If, for example, you will be at least 24 years of age by December 31 of the school year in which you’re applying for student aid, you are considered an independent student. The same is true if you are married, in active military service, are a military veteran, or will be working on a master’s or doctorate program, among other possibilities. (If you are planning to go to grad school, here is more about paying for that next degree.)
Other ways in which you can be considered an independent student for FAFSA purposes include if, any time past the age of 13:
• both of your parents were deceased
• you were in foster care
• you were a dependent or ward of the court
Or, if a court in the state in which you live has emancipated you as a minor, you can be considered independent—as well as if you meet the standards for being homeless or at the risk of becoming homeless.
If you fit into one or more of these categories, or another of the ones listed in the FAFSA application, then you do not need to have parental information and participation when you apply. If you don’t fit any of the categories listed in the application, then you will likely need it.
You will need to establish a student FAFSA username and password. If you are a dependent student, you will also need parental ones. Keep them in a safe place and be sure not to mix your student FAFSA ID up with the one established by your parents.
4. Proofing Before Sending
Be sure to proofread your application before sending to help keep the process moving smoothly along. Also make sure that all required signatures are on the form. If you’re applying online, you’ll use personal identification numbers (PIN) as signatures. If you fill out the application but don’t sign it, you will receive your Student Aid Report (SAR), but will not receive financial aid.
If you plan to mail in your FAFSA, don’t include anything else with the form. Any added documentation will be destroyed. Also, don’t write in the margins of the form. If you feel that it’s important to add unique financial information to your application, contact the financial aid department at the college you’d like to attend and ask for guidance.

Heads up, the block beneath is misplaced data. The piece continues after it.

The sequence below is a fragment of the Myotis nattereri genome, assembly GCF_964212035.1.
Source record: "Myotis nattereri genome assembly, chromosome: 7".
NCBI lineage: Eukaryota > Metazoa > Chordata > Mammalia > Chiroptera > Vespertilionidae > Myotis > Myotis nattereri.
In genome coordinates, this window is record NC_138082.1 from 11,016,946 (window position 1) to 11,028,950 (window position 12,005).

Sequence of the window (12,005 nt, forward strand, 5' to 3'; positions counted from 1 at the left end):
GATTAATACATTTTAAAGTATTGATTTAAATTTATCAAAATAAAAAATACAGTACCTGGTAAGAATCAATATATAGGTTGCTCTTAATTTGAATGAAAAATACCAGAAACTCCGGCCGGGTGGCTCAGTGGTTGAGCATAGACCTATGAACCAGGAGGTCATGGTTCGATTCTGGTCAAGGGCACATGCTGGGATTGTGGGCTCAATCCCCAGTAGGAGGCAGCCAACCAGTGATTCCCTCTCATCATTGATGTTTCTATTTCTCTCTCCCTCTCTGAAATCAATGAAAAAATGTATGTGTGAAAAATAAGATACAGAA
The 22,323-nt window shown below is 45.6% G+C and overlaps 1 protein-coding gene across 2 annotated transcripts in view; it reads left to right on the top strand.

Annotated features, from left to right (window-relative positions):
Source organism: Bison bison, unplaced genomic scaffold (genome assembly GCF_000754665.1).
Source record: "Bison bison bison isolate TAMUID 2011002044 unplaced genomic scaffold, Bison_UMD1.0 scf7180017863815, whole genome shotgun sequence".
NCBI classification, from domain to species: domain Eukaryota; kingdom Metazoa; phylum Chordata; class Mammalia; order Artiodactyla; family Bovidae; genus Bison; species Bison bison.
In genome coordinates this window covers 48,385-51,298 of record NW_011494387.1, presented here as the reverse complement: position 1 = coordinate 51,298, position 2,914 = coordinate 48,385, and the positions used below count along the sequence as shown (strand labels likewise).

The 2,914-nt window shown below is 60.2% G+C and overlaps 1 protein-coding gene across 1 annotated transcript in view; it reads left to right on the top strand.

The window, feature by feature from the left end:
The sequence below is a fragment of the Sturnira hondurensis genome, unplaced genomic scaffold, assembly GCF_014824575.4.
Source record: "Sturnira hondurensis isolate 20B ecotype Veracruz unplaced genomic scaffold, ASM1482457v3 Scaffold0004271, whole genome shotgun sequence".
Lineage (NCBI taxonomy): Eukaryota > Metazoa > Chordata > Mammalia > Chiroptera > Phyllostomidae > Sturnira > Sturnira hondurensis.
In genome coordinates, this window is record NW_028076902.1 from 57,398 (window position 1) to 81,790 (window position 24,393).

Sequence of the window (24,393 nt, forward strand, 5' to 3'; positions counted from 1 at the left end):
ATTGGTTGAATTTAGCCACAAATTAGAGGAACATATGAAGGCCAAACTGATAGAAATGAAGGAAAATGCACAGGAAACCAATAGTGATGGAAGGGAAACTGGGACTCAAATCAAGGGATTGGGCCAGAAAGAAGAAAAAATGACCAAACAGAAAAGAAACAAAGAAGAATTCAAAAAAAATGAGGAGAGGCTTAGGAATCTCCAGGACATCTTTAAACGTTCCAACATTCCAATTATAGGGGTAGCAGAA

Make sure you turn the form in before the earliest deadline, as described above, arrives.
5. Be Patient Yet Vigilant
A common question asked is, “How long does the FAFSA take to process?” And the answer is, it depends. You’ll receive your SAR the fastest if you apply online and provide FAFSA with your email address.
In that case, you can receive your SAR in as quickly as three days, although it may take a week or more. If you complete your FAFSA by paper and mail it in without an email address, it will likely take a couple weeks at least.
The schools you listed on your FAFSA will receive information about your financial aid eligibility, and each of them have their own processing schedules. Processing time, at this point, depends partly on how many applications that particular college is receiving.
Schools that you are accepted to may then create a financial aid package for you; note that listing a college on your application is not enough to guarantee that this school will you offer you financial aid.
Typically, colleges provide this information prior to May 1, as that is the official Candidates Reply Date Agreement (the date that students must accept the college admission offer of their choice).
So, on the one hand, you need to be patient for this process to be completed. Yet, be vigilant, calling the financial aid department of your preferred school if you have questions (after giving them a reasonable time frame to process applications and determine financial aid packages).
Other Ways to Finance Your Education
If you don’t qualify for enough financial aid to cover your education expenses you can look into other ways to pay for school. For example, grants and scholarships are another way to finance your education. Additionally, private student loans are an option if you don’t have enough financial aid.
SoFi helps students pay for college without the hassle with our private student loans. Our private student loans have no fees and we offer flexible repayment options to help you find the loan that fits your budget.